February 07, 2009

To Spring

O thou with dewy locks, who lookest down
Through the clear windows of the morning, turn
Thine angel eyes upon our western isle,
Which in full choir hails thy approach, O Spring!

The hills tell one another, and the listening
Valleys hear; all our longing eyes are turn’d
Up to thy bright pavilions: issue forth
And let thy holy feet visit our clime!

Come o’er the eastern hills, and let our winds
Kiss thy perfumèd garments; let us taste
Thy morn and evening breath; scatter thy pearls
Upon our lovesick land that mourns for thee.

O deck her forth with thy fair fingers; pour
Thy soft kisses on her bosom; and put
Thy golden crown upon her languish’d head,
Whose modest tresses are bound up for thee.

William Blake


February 06, 2009


Zen master Suzuki Roshi made the concept "beginner's mind" a common phrase in the US. Image courtesy of wikipedia.

There are a lot of great Japanese words that don't translate well directly into English. One that I like a lot is "shoshin," which literally kind of means "first mind" but is usually translated as "beginner's mind."

The word was made famous by Zen master Shunryu Suzuki's book Zen Mind, Beginner's Mind, where he said

If your mind is empty, it is ready for anything; it is open to everything. In the beginner’s mind there are many possibilities; in the expert’s mind there are few.

The importance of shoshin is another lesson that got drummed into my head and other body parts over decades of practicing the martial arts and of sparring.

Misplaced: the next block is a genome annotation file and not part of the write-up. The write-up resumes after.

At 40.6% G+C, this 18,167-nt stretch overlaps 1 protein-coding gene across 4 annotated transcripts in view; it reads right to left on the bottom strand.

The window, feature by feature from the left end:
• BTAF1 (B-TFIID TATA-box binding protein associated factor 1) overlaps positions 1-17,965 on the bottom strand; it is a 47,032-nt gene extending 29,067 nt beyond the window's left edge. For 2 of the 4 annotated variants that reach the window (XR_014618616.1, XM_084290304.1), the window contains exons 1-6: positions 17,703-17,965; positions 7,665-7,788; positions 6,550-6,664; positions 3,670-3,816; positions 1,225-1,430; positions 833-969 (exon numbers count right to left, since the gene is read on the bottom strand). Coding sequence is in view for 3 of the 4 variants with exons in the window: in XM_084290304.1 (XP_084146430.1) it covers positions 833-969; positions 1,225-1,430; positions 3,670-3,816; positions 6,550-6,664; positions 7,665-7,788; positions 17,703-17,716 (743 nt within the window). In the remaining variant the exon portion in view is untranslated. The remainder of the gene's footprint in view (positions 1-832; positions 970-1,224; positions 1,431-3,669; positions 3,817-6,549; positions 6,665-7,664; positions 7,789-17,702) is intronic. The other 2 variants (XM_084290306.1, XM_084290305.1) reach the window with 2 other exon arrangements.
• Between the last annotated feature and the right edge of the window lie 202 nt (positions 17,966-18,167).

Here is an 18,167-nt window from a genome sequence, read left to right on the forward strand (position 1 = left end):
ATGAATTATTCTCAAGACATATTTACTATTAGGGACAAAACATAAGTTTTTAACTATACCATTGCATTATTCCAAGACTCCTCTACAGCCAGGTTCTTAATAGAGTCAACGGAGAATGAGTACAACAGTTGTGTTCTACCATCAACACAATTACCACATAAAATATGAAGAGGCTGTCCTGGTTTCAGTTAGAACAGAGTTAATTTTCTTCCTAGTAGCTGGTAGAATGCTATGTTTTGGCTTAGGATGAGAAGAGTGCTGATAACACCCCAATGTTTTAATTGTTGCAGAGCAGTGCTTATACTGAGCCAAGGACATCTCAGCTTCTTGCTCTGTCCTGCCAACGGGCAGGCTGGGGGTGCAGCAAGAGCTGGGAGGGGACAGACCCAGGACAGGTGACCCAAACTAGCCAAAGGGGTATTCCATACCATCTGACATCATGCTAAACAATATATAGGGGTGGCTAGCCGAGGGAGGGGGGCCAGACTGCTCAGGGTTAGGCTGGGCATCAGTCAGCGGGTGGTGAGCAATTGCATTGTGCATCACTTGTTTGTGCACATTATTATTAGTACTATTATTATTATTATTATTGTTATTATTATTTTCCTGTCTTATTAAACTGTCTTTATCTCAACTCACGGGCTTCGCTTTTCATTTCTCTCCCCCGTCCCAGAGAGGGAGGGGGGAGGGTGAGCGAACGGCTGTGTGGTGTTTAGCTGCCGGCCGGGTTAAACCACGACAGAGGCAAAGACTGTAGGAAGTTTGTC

In training, some of the toughest and most dangerous people to spar with are not experienced martial artists--they are new people who walk in off the street. You kind of know what to expect from people who have been training a while--there are conventions everywhere, after all. But some of these new people would do wild and crazy things that would never have occurred to me. They can really catch you by surprise--thanks to having a beginner's mind.

I've often found that I actually fought better after I'd stopped training for a while and then went back. This was because the ties of old habits got weaker in the meantime and I wasn't as stuck in old ruts. Beginner's mind again.

Sometimes the Spousal Unit, La Cabra, will attack me with totally random kicks, punches and throws that look so bizarre that I can't defend against them because I don't recognize them as legitimate techniques. Ditto beginner's mind.